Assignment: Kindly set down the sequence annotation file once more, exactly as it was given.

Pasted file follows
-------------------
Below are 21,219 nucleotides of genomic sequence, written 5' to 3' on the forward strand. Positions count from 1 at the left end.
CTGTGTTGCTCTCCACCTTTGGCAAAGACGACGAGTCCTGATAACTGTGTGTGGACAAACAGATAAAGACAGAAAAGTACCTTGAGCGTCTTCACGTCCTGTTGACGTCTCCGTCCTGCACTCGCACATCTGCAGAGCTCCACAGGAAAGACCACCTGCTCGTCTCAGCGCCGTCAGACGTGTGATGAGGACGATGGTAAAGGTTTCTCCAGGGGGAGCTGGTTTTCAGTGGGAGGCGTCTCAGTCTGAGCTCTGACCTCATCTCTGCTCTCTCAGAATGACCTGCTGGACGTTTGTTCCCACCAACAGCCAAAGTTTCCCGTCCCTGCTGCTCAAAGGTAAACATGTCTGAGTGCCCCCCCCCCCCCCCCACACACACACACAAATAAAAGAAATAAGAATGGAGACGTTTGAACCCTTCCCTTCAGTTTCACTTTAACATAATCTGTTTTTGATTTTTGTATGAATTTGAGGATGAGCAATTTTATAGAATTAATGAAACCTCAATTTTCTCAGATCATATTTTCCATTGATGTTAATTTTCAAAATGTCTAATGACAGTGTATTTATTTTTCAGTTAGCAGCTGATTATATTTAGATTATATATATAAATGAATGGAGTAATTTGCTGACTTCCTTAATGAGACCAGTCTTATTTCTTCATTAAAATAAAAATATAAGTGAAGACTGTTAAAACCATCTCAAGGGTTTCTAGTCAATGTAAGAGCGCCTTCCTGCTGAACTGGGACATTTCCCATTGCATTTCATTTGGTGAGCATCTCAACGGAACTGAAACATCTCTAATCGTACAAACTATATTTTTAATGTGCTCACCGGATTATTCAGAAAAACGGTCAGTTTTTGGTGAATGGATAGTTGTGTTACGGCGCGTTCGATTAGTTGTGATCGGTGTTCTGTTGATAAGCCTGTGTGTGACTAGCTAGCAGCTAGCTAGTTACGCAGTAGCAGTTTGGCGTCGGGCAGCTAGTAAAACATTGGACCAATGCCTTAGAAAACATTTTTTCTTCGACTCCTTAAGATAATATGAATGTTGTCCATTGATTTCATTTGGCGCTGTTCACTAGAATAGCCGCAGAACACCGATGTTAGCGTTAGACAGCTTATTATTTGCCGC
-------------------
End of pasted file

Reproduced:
Below are 21,219 nucleotides of genomic sequence, written 5' to 3' on the forward strand. Positions count from 1 at the left end.
CTGTGTTGCTCTCCACCTTTGGCAAAGACGACGAGTCCTGATAACTGTGTGTGGACAAACAGATAAAGACAGAAAAGTACCTTGAGCGTCTTCACGTCCTGTTGACGTCTCCGTCCTGCACTCGCACATCTGCAGAGCTCCACAGGAAAGACCACCTGCTCGTCTCAGCGCCGTCAGACGTGTGATGAGGACGATGGTAAAGGTTTCTCCAGGGGGAGCTGGTTTTCAGTGGGAGGCGTCTCAGTCTGAGCTCTGACCTCATCTCTGCTCTCTCAGAATGACCTGCTGGACGTTTGTTCCCACCAACAGCCAAAGTTTCCCGTCCCTGCTGCTCAAAGGTAAACATGTCTGAGTGCCCCCCCCCCCCCCCCACACACACACACAAATAAAAGAAATAAGAATGGAGACGTTTGAACCCTTCCCTTCAGTTTCACTTTAACATAATCTGTTTTTGATTTTTGTATGAATTTGAGGATGAGCAATTTTATAGAATTAATGAAACCTCAATTTTCTCAGATCATATTTTCCATTGATGTTAATTTTCAAAATGTCTAATGACAGTGTATTTATTTTTCAGTTAGCAGCTGATTATATTTAGATTATATATATAAATGAATGGAGTAATTTGCTGACTTCCTTAATGAGACCAGTCTTATTTCTTCATTAAAATAAAAATATAAGTGAAGACTGTTAAAACCATCTCAAGGGTTTCTAGTCAATGTAAGAGCGCCTTCCTGCTGAACTGGGACATTTCCCATTGCATTTCATTTGGTGAGCATCTCAACGGAACTGAAACATCTCTAATCGTACAAACTATATTTTTAATGTGCTCACCGGATTATTCAGAAAAACGGTCAGTTTTTGGTGAATGGATAGTTGTGTTACGGCGCGTTCGATTAGTTGTGATCGGTGTTCTGTTGATAAGCCTGTGTGTGACTAGCTAGCAGCTAGCTAGTTACGCAGTAGCAGTTTGGCGTCGGGCAGCTAGTAAAACATTGGACCAATGCCTTAGAAAACATTTTTTCTTCGACTCCTTAAGATAATATGAATGTTGTCCATTGATTTCATTTGGCGCTGTTCACTAGAATAGCCGCAGAACACCGATGTTAGCGTTAGACAGCTTATTATTTGCCGC